Preview: Ayfer Simm’s ‘A Rumor In Üsküdar’ Part Three

May 22, 2019


Extracts from Ayfer Simms debut novel, ‘A Rumor In Üsküdar’




An integral part of the Monolith Cocktail team for the last six or more years, cosmopolitan writer Ayfer Simms has contributed countless music/film reviews (Ouzo Bazooka, Pale Honey, Gaye Su Akyol, Murder On The Orient Express, The Hateful Eight) and interviews (Sea + Air, The Magic Lantern) – and even appeared in the video of one of our featured artists (Blue Rose Code).

Taking time away from the blog to focus on her debut novel, Ayfer has spent the last 18 months busily working away at a story that encompasses not only the personal (including the death of her father) but the wider psychogeography and geopolitics of her native home of Istanbul.

Born in the outlier pastoral regions of Paris to Turkish parents, Ayfer spent her formative years in France dreaming about following in the travelling footsteps of her great literature love, Agatha Christie. After studying for a degree in literature (writing music reviews on the side), Ayfer moved to Ireland for six years before travelling aboard the famous Trans Siberian railway and settling in Japan. Initially visiting her sister, Ayfer not only stayed indefinitely but got married and had a daughter. Deciding to attempt a life in Turkey, where the family is originally from, they moved into Ayfer’s great-grandmother’s house in the Üsküdar district, on the Asian banks of the sprawling Istanbul metropolis.

A Rumor In Üsküdar is in so many ways autobiographical, the first chapter, which we previewed back in March 2019, and subsequent ones, including today’s chapter three extracts, are inspired by the death of Ayfer’s father a few years back. Part three, ‘The Old Man’, plays out a part soliloquy, part grieving monologue like imagined conversation between Ayfer and her late father, set to various Istanbul landmarks, one of which turns out to be a final resting place.

These familiar settings are given a slightly dystopian mystique and ominous threat by Ayfer, who reimagines the Üsküdar neighbourhood of the novel’s title being isolated and quarantined by the government, as they test out a piece of (propaganda orchestrated) news on the population.

That’s just the umbrella story though, within that framing we have the main character confronted by the country where she originated from imprisoned but ready to face it all and hoping for a wind of change.

Translated into English from the original French and Turkish language versions, an extract from chapter three, ‘An Old Man’, awaits.

CHAPTER 3 

An Old Man


I go up the stairs looking at the time. All I can do now is to take the boat to reach the European shore. An old man blocks my way. I feel my irritation rise, as since this morning there seem to be too many obstacles.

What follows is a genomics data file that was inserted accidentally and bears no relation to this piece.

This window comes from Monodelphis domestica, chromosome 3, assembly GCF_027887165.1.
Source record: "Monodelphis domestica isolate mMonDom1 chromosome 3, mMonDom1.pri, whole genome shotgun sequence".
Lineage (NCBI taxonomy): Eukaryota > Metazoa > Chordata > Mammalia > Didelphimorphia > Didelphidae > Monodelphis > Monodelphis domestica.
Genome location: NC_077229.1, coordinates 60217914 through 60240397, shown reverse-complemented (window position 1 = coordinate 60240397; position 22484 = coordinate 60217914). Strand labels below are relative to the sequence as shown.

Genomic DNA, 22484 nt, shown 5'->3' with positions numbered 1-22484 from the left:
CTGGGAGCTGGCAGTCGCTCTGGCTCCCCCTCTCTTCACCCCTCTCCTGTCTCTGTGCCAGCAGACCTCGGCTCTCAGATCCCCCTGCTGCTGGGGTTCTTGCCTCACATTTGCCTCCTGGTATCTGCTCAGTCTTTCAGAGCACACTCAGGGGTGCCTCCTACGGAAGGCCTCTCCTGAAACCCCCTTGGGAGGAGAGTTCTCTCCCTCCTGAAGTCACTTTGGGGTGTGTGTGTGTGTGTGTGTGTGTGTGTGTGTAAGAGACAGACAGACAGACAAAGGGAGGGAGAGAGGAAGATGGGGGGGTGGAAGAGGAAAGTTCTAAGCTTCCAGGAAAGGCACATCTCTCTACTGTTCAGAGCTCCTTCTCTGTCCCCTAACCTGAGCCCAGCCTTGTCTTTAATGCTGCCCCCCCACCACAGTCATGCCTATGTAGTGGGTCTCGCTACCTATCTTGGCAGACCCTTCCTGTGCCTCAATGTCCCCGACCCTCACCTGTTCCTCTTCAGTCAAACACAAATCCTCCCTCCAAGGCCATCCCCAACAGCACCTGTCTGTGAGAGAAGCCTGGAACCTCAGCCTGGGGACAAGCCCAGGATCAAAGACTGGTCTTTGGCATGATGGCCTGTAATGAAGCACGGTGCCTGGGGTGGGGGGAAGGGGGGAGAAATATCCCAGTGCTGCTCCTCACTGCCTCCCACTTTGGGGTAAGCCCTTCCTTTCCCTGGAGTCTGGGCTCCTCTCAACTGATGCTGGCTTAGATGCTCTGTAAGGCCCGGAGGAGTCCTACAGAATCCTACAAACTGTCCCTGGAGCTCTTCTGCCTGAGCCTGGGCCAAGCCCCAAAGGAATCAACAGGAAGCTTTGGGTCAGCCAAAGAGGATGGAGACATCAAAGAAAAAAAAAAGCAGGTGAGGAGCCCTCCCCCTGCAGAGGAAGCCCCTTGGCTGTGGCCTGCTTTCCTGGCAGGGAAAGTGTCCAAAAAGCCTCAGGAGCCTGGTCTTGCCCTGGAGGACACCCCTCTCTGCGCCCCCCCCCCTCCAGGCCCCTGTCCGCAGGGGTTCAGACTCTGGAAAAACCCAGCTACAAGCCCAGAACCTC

– Help me daughter.

He is old. Too old to hurt me but I do not want to be disturbed. I imagine shaking him and feel satisfied that he is no threat. I weigh him up like I do every other person who comes up against me, just in case. Could I neutralize him with a twist of an arm? What do my years of training in martial arts serve me if I can not let some steam off mentally, if I cannot stretch my limbs and let others rush to it, break their balance whilst keeping my center, what do I care if they fall on me like comets from the stars?

– Sir, I do not have time, I say.

He is so wrinkled that I feel remorse. I change my phrase.

– What can I do for you?

– I live near the quarters of Ayazma. Put me on the right path, will you. I’m lost.

– It’s near my house.

He is polite, haggard.

 

Around us the rumor swells that there is no boat, the bridge is blocked. Taxis do not take travelers. I am stuck. I warn my teacher. He must think my excuse is a bit phony. Excuses are the martial artists’ enemy and downfall. Train at all cost.

– Times have changed, but I do not see very clearly. Where are the fig trees…?

He turns to me, the crowd is pouring over us, and he is waiting for me to react. I do not answer, I’m stuck, frozen and the words as usual are heaped in my throat. Because taken by surprise my Turkish sometimes takes odd forms.

– I’m dead my daughter. That’s why you have to help me.

– Don’t say that! You are in good shape.

– I died 120 years ago.

– Sorry?

He is a poet or he is crazy. However complaining about one’s health is not unusual in Turkey, the idea of ​​old age settling early confers a vulnerability and respect that Turks bizarrely seem to enjoy. But already I believe him. He is a ghost.

 

There are helicopters in the sky. The titans are fighting and we hear the squeaky echoes of their metal armor. It is probably Veysel who tries to crush his opponents, they fight back, and it is their chase we hear in the starry sky. Or just patrols, special operations, special measures, a hunt for anything that moves, so called terrorists.

– I’m dead; I’m not any wiser though. I know nothing more than I knew in my lifetime. I realize it now that I am here. It’s a shame; death is useless in fact. A rest maybe, but since I woke up…

– Who woke you up?

– I would like to know … I feel like I have not learned anything since my death. The ignorant souls remain so too and that is a pity. A real pity. Disappointing in fact. Well, that does not stop me from being curious…and the absence of fig trees bothers me.

– They are around still.